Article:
We continue to assess that the spread of monkeypox is unlikely to cause widespread disruption to international travel as the health risks to the general population are low. This is despite the WHO declaring the virus a ‘Public Health Emergency’ on 23 July amid rising cases and countries experiencing the virus.
This assessment was issued to clients of Dragonfly’s Security Intelligence & Analysis Service (SIAS) on 27 July 2022.
The concentration of cases among people with multiple sexual partners, including men who have sex with men (MSM), will likely cause increased stigma for those infected with the virus and people who identify as LGBTQ+. And in our analysis this is likely to create barriers to accessing healthcare, particularly in countries that discriminate against LGBTQ+ individuals and communities.
Cases almost certain to rise but widespread disruption unlikely
The number of cases and countries experiencing outbreaks of monkeypox is all but guaranteed to rise in the coming months. According to the US CDC, 18,095 cases were confirmed in 75 countries between 1 January and 25 July 2022. This includes 69 countries that have not historically reported cases of the virus, compared with 34 when we last reported on its spread on 14 June (B-14-06-22-WW). Cases are currently concentrated in Europe and the Americas, but there has also been a notable increase in case numbers in West and Central Africa.
Despite rising cases and its global spread, widespread virus-related travel restrictions remain improbable. According to the WHO, there are initial indications that case numbers may be stabilising or declining in the Americas and Europe and only five deaths have been reported globally since 1 January. No countries have implemented restrictive measures at borders or domestically despite high case numbers. And the WHO’s guidance for governments remains undisruptive: implement contact tracing and advise that confirmed or suspected cases self-isolate and avoid travel.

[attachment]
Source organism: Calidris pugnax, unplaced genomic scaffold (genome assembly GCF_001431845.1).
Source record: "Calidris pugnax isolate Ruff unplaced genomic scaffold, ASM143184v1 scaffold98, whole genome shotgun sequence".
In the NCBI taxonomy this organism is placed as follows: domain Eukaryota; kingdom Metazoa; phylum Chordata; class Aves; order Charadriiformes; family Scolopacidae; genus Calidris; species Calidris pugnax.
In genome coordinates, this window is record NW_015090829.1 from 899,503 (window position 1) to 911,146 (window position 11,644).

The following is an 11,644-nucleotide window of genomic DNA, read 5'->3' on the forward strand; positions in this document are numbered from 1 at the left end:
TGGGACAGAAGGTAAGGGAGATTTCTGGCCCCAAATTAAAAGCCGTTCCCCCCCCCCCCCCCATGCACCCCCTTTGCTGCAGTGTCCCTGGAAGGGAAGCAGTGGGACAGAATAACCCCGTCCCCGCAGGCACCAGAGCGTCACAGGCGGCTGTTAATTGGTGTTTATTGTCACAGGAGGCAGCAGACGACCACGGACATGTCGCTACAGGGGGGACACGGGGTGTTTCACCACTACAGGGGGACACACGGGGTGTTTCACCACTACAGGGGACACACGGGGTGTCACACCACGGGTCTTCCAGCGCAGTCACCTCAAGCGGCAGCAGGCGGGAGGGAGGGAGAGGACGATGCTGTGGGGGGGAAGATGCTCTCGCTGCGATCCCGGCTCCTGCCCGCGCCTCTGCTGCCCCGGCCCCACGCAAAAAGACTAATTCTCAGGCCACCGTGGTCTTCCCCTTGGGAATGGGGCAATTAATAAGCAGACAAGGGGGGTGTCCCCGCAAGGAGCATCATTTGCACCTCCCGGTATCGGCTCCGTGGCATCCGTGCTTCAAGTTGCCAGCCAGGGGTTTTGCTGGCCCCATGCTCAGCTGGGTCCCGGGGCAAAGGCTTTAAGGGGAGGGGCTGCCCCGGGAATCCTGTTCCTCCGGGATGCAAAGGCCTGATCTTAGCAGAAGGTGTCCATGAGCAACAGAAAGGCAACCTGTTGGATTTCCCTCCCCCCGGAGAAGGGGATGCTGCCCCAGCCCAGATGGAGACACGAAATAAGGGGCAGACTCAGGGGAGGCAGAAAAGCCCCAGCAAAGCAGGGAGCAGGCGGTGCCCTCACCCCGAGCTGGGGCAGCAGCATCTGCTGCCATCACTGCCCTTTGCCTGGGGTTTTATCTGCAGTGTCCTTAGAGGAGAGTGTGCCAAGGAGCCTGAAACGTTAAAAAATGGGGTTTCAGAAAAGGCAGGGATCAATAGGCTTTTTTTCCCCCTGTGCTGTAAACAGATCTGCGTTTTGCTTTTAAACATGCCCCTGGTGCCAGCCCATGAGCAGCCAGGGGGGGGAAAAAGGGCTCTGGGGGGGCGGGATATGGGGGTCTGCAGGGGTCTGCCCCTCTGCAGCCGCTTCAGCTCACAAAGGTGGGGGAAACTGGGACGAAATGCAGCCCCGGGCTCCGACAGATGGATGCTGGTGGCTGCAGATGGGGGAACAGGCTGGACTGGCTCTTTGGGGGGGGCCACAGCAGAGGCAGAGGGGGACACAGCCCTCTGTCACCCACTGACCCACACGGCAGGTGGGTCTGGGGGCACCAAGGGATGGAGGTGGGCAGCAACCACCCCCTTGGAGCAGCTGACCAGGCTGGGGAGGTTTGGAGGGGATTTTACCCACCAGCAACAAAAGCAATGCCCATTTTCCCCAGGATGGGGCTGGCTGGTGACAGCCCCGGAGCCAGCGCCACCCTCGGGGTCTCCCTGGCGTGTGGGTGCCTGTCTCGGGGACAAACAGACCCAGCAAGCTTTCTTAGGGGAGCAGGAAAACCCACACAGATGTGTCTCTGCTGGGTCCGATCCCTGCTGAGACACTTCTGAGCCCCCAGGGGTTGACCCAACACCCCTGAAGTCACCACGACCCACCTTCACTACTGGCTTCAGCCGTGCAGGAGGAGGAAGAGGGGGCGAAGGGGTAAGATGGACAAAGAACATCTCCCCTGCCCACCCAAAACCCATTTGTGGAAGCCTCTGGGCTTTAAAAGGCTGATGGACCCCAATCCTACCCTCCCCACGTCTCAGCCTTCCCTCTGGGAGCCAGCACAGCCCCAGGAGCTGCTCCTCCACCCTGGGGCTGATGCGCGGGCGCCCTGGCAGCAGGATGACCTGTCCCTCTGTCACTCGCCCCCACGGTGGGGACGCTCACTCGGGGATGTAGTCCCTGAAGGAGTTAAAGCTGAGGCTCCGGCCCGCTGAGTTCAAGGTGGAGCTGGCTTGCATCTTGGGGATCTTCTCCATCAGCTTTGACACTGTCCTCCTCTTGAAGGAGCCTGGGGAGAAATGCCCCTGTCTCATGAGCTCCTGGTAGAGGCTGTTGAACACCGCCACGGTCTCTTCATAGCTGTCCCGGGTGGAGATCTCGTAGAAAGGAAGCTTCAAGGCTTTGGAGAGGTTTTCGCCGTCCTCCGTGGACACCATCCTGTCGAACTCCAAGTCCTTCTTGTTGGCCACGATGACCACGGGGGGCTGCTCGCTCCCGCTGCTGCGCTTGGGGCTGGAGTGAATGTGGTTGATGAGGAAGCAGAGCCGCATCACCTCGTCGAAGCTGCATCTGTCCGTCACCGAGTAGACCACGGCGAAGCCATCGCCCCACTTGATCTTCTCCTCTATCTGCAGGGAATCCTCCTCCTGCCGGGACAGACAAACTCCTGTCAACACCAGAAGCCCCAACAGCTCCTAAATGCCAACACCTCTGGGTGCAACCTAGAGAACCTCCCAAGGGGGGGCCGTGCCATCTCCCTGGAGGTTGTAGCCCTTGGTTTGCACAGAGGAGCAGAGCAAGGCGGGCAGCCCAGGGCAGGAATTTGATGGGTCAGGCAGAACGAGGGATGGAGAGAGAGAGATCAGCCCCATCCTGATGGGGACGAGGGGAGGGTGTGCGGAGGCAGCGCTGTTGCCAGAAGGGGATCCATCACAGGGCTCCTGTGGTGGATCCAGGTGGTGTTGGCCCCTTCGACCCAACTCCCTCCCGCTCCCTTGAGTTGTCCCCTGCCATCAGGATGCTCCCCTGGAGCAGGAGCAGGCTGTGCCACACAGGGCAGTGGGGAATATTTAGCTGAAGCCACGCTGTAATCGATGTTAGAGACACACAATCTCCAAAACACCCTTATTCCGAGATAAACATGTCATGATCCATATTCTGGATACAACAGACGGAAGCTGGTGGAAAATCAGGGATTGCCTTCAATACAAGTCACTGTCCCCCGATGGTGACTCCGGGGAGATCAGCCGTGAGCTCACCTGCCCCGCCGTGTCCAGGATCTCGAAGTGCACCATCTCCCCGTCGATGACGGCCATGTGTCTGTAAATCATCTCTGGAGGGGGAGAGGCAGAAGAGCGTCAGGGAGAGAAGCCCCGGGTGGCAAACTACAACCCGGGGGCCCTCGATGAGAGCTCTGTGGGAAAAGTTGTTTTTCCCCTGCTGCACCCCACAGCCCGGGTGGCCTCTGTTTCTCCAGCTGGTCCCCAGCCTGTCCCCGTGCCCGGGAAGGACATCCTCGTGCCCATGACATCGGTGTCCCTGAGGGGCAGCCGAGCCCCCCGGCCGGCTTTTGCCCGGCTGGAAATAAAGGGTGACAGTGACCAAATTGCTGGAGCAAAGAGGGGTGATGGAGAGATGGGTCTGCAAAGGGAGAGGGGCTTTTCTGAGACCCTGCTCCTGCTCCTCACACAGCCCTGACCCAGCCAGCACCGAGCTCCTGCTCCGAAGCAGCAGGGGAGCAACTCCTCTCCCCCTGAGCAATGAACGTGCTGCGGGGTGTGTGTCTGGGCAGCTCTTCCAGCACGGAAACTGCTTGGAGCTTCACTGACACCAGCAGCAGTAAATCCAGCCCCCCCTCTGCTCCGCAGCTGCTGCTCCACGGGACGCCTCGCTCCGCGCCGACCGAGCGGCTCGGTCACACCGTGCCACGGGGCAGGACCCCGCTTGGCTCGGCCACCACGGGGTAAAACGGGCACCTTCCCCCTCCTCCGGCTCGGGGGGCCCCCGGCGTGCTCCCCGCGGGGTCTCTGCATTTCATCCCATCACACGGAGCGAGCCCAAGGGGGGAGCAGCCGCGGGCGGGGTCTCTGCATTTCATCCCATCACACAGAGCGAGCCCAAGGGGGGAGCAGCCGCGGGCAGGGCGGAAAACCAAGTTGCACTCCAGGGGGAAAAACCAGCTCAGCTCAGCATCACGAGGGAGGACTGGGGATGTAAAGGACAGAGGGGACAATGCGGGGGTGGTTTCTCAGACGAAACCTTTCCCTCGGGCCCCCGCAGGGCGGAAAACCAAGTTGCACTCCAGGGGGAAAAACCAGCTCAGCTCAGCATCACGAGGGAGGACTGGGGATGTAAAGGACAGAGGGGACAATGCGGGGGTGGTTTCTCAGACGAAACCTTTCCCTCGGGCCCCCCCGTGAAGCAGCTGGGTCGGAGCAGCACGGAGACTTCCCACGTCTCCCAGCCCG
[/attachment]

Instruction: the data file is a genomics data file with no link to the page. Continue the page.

Modelling by the ECDC and European Commission’s Health Emergency Preparedness Response Authority suggests the WHO’s recommended measures coupled with vaccines could be effective in controlling the outbreak. While operational issues exist in implementing these measures and with vaccine supply and rollout, the limited health risks to the general population mean virus-related barriers to travel are unlikely. But we maintain our assessment from previous reports that the most likely disruptive scenario for international travel would be if the virus mutates to result in more severe illness.
Risk that stigma will create barriers to healthcare
While monkeypox can affect anyone, according to the ECDC, the overall risk from the virus is higher for people having multiple sexual partners, including some groups of MSM, than for the general population. Preliminary data reported by the WHO shows 99% of cases detected in Canada, Spain, the UK and US occurred in MSM. But it said the concentration of cases among certain groups provides an opportunity to prevent ongoing transmission through targeted interventions, including vaccines for communities at the highest risk.
We anticipate the concentration of cases among these groups will probably increase the stigma surrounding individuals infected with the virus and people who identify as LGBTQ+. In turn, this will likely create barriers to accessing necessary medical care, especially in countries where LGBTQ+ communities face widespread discrimination. Anecdotal reporting in media outlets has highlighted patients experiencing stigma within healthcare services and a lack of knowledge to deal with suspected cases in the US. This is in spite of it being one of the epicentres of the virus and having a low risk of LGBTQ+ discrimination.
Image: People protest during a rally calling for more government action to combat the spread of monkeypox at Foley Square on July 21, 2022 in New York City. Photo by Jeenah Moon/Getty Images